Patrice Brisebois

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Patrice Brisebois
Portrait of Patrice Brisebois
Brisebois in 2011
Born(1971-01-27) January 27, 1971 (age 43)
Montreal, QC, CAN
Height6 ft 2 in (188 cm)
Weight209 lb (95 kg; 14 st 13 lb)
PositionDefence
ShotRight
Played forMontreal Canadiens
Colorado Avalanche
NHL Draft30th overall, 1989
Montreal Canadiens
Playing career1991–2009
 
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Patrice Brisebois
Portrait of Patrice Brisebois
Brisebois in 2011
Born(1971-01-27) January 27, 1971 (age 43)
Montreal, QC, CAN
Height6 ft 2 in (188 cm)
Weight209 lb (95 kg; 14 st 13 lb)
PositionDefence
ShotRight
Played forMontreal Canadiens
Colorado Avalanche
NHL Draft30th overall, 1989
Montreal Canadiens
Playing career1991–2009

Joseph Jean-Guy Patrice Brisebois (born January 27, 1971) is a retired Canadian professional ice hockey defenceman who played for the Montreal Canadiens and Colorado Avalanche, playing nearly 900 games with the former and 1,009 games overall. Brisebois was recently the Canadiens' Director of Player Development.

NHL playing career[edit]

Brisebois was drafted by the Montreal Canadiens in the second round, 30th overall, of the 1989 NHL Entry Draft. He played junior hockey for the Laval Titan and Drummondville Voltigeurs of the Quebec Major Junior Hockey League (QMJHL), and for the Fredericton Canadiens of the American Hockey League (AHL) during his first year of professional ice hockey. Brisebois's junior career was an unqualified success. In 1990–91, he captured the Emile Bouchard Trophy awarded to the best defencemen in the QMJHL, was named to the QMJHL All-Star team, and took home the award for the Canadian Hockey League (CHL)'s Best Defencemen.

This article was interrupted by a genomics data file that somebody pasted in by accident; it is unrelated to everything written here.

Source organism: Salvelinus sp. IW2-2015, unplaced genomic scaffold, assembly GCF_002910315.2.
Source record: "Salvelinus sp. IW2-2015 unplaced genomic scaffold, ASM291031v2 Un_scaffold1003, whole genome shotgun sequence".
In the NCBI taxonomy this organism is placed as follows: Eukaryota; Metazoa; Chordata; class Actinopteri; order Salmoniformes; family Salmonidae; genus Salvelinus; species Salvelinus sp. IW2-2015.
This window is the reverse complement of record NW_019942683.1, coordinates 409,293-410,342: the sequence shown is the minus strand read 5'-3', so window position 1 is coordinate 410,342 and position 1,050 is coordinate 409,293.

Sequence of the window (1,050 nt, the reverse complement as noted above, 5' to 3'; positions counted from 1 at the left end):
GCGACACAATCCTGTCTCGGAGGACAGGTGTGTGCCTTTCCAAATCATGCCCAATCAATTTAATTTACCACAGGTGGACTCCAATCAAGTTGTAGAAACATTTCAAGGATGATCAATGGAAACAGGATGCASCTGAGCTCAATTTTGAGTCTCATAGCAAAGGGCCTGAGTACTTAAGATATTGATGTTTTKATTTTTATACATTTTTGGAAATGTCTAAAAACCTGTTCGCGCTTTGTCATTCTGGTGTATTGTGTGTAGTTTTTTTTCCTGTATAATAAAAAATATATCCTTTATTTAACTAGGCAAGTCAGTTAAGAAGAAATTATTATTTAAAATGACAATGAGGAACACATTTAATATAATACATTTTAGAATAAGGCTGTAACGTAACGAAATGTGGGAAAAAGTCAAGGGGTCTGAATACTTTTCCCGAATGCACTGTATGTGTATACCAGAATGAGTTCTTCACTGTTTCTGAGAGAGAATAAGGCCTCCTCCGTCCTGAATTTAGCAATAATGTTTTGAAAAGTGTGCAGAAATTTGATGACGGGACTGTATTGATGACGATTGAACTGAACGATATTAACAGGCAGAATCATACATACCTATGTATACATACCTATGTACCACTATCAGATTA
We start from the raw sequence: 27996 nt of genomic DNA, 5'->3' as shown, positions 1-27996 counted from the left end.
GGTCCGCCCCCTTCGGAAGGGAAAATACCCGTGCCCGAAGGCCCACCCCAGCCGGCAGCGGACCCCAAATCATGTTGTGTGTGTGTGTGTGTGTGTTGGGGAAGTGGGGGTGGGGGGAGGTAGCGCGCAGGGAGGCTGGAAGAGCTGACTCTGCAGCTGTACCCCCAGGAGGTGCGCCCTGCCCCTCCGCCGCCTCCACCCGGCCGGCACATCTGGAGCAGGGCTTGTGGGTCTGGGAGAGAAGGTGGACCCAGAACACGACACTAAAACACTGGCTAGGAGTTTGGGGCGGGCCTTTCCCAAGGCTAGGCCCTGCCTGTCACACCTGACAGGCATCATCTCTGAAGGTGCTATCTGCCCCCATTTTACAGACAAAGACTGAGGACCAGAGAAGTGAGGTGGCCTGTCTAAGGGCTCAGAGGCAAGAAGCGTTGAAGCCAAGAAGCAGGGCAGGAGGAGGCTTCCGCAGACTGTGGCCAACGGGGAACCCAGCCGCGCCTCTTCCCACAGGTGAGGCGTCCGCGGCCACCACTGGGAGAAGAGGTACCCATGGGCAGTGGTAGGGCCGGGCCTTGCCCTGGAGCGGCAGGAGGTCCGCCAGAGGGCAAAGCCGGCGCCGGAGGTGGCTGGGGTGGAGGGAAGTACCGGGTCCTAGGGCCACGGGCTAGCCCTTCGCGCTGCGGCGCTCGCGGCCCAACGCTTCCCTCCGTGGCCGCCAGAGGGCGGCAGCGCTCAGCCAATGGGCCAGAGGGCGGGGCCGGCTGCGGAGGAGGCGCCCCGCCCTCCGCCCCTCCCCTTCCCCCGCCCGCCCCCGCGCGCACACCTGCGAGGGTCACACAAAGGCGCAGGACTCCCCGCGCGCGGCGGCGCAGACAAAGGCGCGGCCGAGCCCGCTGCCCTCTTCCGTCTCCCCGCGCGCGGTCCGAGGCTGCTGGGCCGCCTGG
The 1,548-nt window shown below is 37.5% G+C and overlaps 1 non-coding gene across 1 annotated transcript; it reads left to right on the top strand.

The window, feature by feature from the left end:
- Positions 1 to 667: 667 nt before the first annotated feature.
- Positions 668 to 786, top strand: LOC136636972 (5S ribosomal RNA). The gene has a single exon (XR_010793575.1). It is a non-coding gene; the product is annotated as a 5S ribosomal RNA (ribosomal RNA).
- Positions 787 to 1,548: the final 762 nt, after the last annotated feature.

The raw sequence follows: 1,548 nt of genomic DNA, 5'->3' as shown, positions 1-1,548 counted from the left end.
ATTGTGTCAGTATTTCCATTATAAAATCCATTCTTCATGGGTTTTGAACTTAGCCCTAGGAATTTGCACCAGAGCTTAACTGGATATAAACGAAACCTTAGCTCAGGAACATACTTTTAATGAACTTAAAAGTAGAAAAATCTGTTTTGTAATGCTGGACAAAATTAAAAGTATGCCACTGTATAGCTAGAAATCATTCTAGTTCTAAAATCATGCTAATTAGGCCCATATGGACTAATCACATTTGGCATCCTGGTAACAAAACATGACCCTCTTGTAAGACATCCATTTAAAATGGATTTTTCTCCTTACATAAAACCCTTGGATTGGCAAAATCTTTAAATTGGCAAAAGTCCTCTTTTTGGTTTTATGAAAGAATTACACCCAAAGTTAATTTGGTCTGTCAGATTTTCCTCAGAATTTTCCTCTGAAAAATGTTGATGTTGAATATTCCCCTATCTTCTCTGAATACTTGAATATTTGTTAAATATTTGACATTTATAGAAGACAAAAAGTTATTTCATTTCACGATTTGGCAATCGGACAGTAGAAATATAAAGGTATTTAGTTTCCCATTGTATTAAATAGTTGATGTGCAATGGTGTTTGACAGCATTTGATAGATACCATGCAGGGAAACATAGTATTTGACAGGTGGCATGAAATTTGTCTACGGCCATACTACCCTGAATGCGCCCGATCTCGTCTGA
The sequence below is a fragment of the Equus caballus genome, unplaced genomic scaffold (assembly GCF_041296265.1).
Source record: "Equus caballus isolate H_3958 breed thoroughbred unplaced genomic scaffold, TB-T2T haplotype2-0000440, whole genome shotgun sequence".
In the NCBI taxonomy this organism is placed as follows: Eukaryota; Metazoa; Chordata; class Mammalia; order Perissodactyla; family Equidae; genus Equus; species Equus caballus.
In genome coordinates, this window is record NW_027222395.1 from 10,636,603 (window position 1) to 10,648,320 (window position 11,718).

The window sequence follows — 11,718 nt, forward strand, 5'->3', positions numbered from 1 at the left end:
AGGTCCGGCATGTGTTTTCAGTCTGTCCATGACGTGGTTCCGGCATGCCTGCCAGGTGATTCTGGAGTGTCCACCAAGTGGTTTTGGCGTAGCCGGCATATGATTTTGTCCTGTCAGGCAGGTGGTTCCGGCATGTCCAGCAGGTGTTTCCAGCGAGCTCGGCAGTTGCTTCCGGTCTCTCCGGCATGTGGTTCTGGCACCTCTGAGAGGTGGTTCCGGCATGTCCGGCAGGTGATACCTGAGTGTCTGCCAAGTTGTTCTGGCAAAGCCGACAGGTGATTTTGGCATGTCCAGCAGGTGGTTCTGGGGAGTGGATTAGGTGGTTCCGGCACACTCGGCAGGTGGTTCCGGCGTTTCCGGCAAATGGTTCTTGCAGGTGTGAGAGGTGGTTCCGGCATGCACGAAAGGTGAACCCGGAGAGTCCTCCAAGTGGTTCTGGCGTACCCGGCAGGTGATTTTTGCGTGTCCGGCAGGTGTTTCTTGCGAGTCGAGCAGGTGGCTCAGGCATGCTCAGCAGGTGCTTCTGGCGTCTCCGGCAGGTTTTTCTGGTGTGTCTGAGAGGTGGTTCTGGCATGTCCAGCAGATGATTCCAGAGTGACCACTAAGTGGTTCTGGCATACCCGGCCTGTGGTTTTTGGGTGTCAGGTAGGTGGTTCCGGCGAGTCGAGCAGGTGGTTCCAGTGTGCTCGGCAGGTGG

He has played for the Canadiens for 14 seasons, winning one Stanley Cup with the franchise during the 1992–93 season. By 1999, Brisebois had become a staple of the Habs defence, specifically as their power play anchor. Brisebois was rewarded for his strong play with a hefty $12 millions/3 years contract.

Brisebois soon thereafter began to have a falling out with the general Montreal public. With his hefty contract came a plethora of expectations and the general consensus was that Brisebois was not living up to his pay. Furthermore, Brisebois's risky style as an offensive defenceman became a heated topic of interest.

As a free agent following the NHL lockout in 2004–05, Brisebois left the Canadiens to sign with the Colorado Avalanche in a two-year deal on August 3, 2005.[1] Away from the previous pressures, Brisebois then enjoyed a career year statistically scoring a career-high 38 points with the Avalanche in the 2005–06 season.[2]

On August 3, 2007, Brisebois, again a free agent, returned to the Montreal Canadiens accepting a one-year incentive laden deal for the 2007–08 season.[3][4] At the end of the 2008 season the Habs extended Brisebois to further one-year deal.[5]

Brisebois played his 1000th Career NHL game for the Montreal Canadiens on March 14, 2009 at the Bell Centre against the New Jersey Devils.[6] This feat was not really acknowledged during the night because Martin Brodeur reached Patrick Roy's 551 victories. However, he was awarded a prize from the vice-president of the NHL as well as a silver stick given to him by Henri Richard.

On September 24, 2009, Brisebois announced his retirement after an 18-year career in the National Hockey League.[7] On the same day, he also received the Jean-Béliveau Trophy awarded annually to a Canadiens player for his contribution in the community.[8] Brisebois ranks third all-time in games played for the Canadiens as a defenceman, lacing up 896 times.